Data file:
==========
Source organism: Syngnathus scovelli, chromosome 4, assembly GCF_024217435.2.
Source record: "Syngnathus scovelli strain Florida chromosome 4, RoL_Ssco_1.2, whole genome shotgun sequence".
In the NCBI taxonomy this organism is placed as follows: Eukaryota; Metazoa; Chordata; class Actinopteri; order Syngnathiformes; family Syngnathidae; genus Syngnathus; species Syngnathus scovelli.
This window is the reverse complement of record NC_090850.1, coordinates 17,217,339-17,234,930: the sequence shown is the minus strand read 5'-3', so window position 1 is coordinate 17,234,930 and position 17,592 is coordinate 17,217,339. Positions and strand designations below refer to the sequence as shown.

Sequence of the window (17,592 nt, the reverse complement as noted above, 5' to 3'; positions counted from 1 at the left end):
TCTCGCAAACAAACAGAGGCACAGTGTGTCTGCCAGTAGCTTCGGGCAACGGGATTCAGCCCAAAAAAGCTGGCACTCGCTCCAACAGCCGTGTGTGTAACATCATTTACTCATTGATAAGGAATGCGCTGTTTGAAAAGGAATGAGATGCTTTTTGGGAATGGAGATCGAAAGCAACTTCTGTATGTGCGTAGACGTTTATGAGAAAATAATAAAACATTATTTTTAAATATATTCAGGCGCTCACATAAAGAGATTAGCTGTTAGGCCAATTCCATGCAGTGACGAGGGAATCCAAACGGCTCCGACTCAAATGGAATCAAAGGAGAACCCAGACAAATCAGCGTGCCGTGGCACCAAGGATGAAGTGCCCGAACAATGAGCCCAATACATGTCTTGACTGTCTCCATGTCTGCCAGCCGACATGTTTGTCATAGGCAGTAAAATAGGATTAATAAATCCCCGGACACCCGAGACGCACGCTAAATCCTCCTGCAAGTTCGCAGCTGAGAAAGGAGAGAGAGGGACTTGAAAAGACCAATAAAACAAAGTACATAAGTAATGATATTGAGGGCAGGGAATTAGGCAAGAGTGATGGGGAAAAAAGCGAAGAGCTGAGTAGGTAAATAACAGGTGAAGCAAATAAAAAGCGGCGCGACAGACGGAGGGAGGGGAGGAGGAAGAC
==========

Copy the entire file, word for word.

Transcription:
Source organism: Syngnathus scovelli, chromosome 4, assembly GCF_024217435.2.
Source record: "Syngnathus scovelli strain Florida chromosome 4, RoL_Ssco_1.2, whole genome shotgun sequence".
In the NCBI taxonomy this organism is placed as follows: Eukaryota; Metazoa; Chordata; class Actinopteri; order Syngnathiformes; family Syngnathidae; genus Syngnathus; species Syngnathus scovelli.
This window is the reverse complement of record NC_090850.1, coordinates 17,217,339-17,234,930: the sequence shown is the minus strand read 5'-3', so window position 1 is coordinate 17,234,930 and position 17,592 is coordinate 17,217,339. Positions and strand designations below refer to the sequence as shown.

Sequence of the window (17,592 nt, the reverse complement as noted above, 5' to 3'; positions counted from 1 at the left end):
TCTCGCAAACAAACAGAGGCACAGTGTGTCTGCCAGTAGCTTCGGGCAACGGGATTCAGCCCAAAAAAGCTGGCACTCGCTCCAACAGCCGTGTGTGTAACATCATTTACTCATTGATAAGGAATGCGCTGTTTGAAAAGGAATGAGATGCTTTTTGGGAATGGAGATCGAAAGCAACTTCTGTATGTGCGTAGACGTTTATGAGAAAATAATAAAACATTATTTTTAAATATATTCAGGCGCTCACATAAAGAGATTAGCTGTTAGGCCAATTCCATGCAGTGACGAGGGAATCCAAACGGCTCCGACTCAAATGGAATCAAAGGAGAACCCAGACAAATCAGCGTGCCGTGGCACCAAGGATGAAGTGCCCGAACAATGAGCCCAATACATGTCTTGACTGTCTCCATGTCTGCCAGCCGACATGTTTGTCATAGGCAGTAAAATAGGATTAATAAATCCCCGGACACCCGAGACGCACGCTAAATCCTCCTGCAAGTTCGCAGCTGAGAAAGGAGAGAGAGGGACTTGAAAAGACCAATAAAACAAAGTACATAAGTAATGATATTGAGGGCAGGGAATTAGGCAAGAGTGATGGGGAAAAAAGCGAAGAGCTGAGTAGGTAAATAACAGGTGAAGCAAATAAAAAGCGGCGCGACAGACGGAGGGAGGGGAGGAGGAAGAC